Monica Trauzzi: All right. In EPA's draft proposal, Pennsylvania has a 31 percent emissions reduction target. How is the compliance mechanism shaping up for your state?
John Quigley: Well, we are looking at all kinds of options. We are one of four states that was selected by the National Governors Association for their policy academy, so we have been doing some preliminary modeling runs, different scenarios on how we might achieve a path to compliance. We've also been talking with all the stakeholders. Even though we intend after the rule is final to have a very robust stakeholder dialogue, we've actually met individually with power companies, with environmental organizations to hear what they had on their minds. Being a new administration, we wanted to make sure that those dialogues were taking early and in advance of the more formal post-rule process. So we're listening to the folks, doing some preliminary modeling, identifying alternative pathways. It's safe to say that everything is on the table. We're going to consider all options?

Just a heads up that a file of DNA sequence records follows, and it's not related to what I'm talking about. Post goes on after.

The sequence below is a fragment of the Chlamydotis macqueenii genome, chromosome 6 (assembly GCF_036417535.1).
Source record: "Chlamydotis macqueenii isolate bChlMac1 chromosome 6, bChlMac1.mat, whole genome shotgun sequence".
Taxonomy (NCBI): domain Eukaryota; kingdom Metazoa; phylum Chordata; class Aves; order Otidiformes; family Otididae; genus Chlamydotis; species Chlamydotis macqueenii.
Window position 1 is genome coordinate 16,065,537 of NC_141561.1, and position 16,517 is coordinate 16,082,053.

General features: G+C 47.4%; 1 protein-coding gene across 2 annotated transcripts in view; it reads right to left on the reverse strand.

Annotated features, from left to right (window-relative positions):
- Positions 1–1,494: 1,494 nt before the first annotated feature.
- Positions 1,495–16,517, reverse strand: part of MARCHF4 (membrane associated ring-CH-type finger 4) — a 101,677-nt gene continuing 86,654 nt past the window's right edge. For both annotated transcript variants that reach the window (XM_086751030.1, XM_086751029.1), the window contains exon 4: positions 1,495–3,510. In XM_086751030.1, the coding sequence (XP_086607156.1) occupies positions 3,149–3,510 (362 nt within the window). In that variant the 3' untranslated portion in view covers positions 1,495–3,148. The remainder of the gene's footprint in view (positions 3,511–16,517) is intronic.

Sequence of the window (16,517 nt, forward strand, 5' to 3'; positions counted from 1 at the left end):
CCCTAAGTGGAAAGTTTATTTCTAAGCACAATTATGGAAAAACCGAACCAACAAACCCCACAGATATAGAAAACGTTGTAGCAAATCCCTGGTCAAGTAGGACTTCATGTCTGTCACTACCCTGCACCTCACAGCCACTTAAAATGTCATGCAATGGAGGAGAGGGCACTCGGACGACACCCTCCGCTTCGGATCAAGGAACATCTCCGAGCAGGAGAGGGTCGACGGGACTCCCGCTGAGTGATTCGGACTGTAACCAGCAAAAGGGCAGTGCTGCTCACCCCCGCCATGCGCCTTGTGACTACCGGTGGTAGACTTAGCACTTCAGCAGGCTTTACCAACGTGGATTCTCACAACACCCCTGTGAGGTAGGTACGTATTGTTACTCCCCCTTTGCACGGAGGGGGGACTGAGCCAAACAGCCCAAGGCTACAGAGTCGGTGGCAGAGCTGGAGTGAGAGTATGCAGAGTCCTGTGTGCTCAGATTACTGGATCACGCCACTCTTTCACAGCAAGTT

Monica Trauzzi: Including multistate? What opportunities exist there? Would you consider joining RGGI?
John Quigley: Well, that is one of the options on the table. We've also been involved in a conversation among some states that're in the PJM power grid about the possibility of working together, and so, again, we're trying to look at all of the options and leaving nothing off the table at this point.
Monica Trauzzi: What's the dynamic between your office and the Pennsylvania Public Utility Commission, which has expressed concerns about EPA's draft proposal, and how do you see that relationship working and evolving as you try to put your final compliance mechanism together?